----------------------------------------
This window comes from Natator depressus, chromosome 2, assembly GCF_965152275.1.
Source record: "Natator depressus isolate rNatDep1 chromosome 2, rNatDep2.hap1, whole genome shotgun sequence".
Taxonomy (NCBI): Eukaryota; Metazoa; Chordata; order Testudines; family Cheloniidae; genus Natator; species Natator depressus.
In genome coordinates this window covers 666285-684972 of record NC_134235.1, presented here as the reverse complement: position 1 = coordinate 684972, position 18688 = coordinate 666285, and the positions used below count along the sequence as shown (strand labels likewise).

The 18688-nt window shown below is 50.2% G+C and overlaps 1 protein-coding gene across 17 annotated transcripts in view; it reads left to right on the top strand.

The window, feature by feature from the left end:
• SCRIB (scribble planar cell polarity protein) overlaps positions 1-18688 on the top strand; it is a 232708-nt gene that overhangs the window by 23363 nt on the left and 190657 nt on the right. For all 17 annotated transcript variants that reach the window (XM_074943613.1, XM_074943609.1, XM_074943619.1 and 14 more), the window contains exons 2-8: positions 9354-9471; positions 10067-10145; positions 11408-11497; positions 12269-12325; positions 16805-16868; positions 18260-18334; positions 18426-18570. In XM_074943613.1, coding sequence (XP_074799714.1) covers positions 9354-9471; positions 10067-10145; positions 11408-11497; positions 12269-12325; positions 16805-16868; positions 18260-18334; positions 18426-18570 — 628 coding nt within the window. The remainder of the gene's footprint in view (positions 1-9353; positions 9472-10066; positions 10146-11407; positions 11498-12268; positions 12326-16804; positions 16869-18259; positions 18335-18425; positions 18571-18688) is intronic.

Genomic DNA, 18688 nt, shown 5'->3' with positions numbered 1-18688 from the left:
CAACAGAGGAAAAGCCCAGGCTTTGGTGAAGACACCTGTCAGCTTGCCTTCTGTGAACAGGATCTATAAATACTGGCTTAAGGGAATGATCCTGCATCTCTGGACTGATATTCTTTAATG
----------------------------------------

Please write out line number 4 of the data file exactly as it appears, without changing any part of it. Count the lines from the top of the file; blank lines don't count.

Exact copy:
In genome coordinates this window covers 666285-684972 of record NC_134235.1, presented here as the reverse complement: position 1 = coordinate 684972, position 18688 = coordinate 666285, and the positions used below count along the sequence as shown (strand labels likewise).